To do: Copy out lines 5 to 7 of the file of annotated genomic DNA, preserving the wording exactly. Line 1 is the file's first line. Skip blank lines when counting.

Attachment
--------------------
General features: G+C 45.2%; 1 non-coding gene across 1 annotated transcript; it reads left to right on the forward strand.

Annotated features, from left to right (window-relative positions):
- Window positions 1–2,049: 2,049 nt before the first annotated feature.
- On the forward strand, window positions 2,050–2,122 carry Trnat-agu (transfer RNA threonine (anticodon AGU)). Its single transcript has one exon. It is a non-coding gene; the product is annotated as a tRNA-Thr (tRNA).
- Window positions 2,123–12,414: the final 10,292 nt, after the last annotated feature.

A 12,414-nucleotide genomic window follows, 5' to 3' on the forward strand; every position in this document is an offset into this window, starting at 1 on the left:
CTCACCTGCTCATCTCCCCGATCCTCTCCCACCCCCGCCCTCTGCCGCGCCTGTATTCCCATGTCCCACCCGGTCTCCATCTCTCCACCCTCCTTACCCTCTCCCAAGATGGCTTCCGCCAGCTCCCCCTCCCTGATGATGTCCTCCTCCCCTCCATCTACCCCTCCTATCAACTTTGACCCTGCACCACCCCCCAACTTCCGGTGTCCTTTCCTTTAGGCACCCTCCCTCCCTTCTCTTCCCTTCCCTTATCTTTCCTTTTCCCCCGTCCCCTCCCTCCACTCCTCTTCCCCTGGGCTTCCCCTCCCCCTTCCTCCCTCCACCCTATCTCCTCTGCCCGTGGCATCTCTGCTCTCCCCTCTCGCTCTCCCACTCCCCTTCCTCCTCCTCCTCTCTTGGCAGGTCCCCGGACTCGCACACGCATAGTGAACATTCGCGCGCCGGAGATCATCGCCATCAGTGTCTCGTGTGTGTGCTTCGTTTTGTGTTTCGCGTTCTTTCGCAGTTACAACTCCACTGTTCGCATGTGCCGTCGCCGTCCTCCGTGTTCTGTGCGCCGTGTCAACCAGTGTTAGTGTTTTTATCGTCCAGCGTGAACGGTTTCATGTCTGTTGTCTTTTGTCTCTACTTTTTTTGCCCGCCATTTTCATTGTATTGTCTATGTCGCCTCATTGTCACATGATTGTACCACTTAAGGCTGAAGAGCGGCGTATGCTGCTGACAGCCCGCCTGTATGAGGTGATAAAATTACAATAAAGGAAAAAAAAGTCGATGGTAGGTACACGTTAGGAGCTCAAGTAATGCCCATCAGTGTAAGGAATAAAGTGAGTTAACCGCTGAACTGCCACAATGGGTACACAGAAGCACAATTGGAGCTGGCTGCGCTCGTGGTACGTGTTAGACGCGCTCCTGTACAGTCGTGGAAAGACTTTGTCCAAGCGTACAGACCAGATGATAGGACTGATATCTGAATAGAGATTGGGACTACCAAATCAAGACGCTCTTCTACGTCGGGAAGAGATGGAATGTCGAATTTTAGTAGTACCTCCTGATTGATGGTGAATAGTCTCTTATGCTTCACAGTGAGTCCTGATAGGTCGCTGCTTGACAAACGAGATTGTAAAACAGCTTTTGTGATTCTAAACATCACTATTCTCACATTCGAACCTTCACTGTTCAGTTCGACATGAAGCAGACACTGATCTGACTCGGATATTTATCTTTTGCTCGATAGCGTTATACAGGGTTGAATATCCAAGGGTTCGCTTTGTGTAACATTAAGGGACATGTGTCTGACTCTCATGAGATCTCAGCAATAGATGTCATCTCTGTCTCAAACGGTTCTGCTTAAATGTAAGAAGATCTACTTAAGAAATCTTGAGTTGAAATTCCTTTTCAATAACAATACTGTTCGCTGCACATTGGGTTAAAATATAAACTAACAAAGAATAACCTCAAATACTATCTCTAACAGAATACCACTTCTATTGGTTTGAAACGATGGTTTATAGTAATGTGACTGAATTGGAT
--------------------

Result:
- Window positions 2,123–12,414: the final 10,292 nt, after the last annotated feature.

A 12,414-nucleotide genomic window follows, 5' to 3' on the forward strand; every position in this document is an offset into this window, starting at 1 on the left:
CTCACCTGCTCATCTCCCCGATCCTCTCCCACCCCCGCCCTCTGCCGCGCCTGTATTCCCATGTCCCACCCGGTCTCCATCTCTCCACCCTCCTTACCCTCTCCCAAGATGGCTTCCGCCAGCTCCCCCTCCCTGATGATGTCCTCCTCCCCTCCATCTACCCCTCCTATCAACTTTGACCCTGCACCACCCCCCAACTTCCGGTGTCCTTTCCTTTAGGCACCCTCCCTCCCTTCTCTTCCCTTCCCTTATCTTTCCTTTTCCCCCGTCCCCTCCCTCCACTCCTCTTCCCCTGGGCTTCCCCTCCCCCTTCCTCCCTCCACCCTATCTCCTCTGCCCGTGGCATCTCTGCTCTCCCCTCTCGCTCTCCCACTCCCCTTCCTCCTCCTCCTCTCTTGGCAGGTCCCCGGACTCGCACACGCATAGTGAACATTCGCGCGCCGGAGATCATCGCCATCAGTGTCTCGTGTGTGTGCTTCGTTTTGTGTTTCGCGTTCTTTCGCAGTTACAACTCCACTGTTCGCATGTGCCGTCGCCGTCCTCCGTGTTCTGTGCGCCGTGTCAACCAGTGTTAGTGTTTTTATCGTCCAGCGTGAACGGTTTCATGTCTGTTGTCTTTTGTCTCTACTTTTTTTGCCCGCCATTTTCATTGTATTGTCTATGTCGCCTCATTGTCACATGATTGTACCACTTAAGGCTGAAGAGCGGCGTATGCTGCTGACAGCCCGCCTGTATGAGGTGATAAAATTACAATAAAGGAAAAAAAAGTCGATGGTAGGTACACGTTAGGAGCTCAAGTAATGCCCATCAGTGTAAGGAATAAAGTGAGTTAACCGCTGAACTGCCACAATGGGTACACAGAAGCACAATTGGAGCTGGCTGCGCTCGTGGTACGTGTTAGACGCGCTCCTGTACAGTCGTGGAAAGACTTTGTCCAAGCGTACAGACCAGATGATAGGACTGATATCTGAATAGAGATTGGGACTACCAAATCAAGACGCTCTTCTACGTCGGGAAGAGATGGAATGTCGAATTTTAGTAGTACCTCCTGATTGATGGTGAATAGTCTCTTATGCTTCACAGTGAGTCCTGATAGGTCGCTGCTTGACAAACGAGATTGTAAAACAGCTTTTGTGATTCTAAACATCACTATTCTCACATTCGAACCTTCACTGTTCAGTTCGACATGAAGCAGACACTGATCTGACTCGGATATTTATCTTTTGCTCGATAGCGTTATACAGGGTTGAATATCCAAGGGTTCGCTTTGTGTAACATTAAGGGACATGTGTCTGACTCTCATGAGATCTCAGCAATAGATGTCATCTCTGTCTCAAACGGTTCTGCTTAAATGTAAGAAGATCTACTTAAGAAATCTTGAGTTGAAATTCCTTTTCAATAACAATACTGTTCGCTGCACATTGGGTTAAAATATAAACTAACAAAGAATAACCTCAAATACTATCTCTAACAGAATACCACTTCTATTGGTTTGAAACGATGGTTTATAGTAATGTGACTGAATTGGAT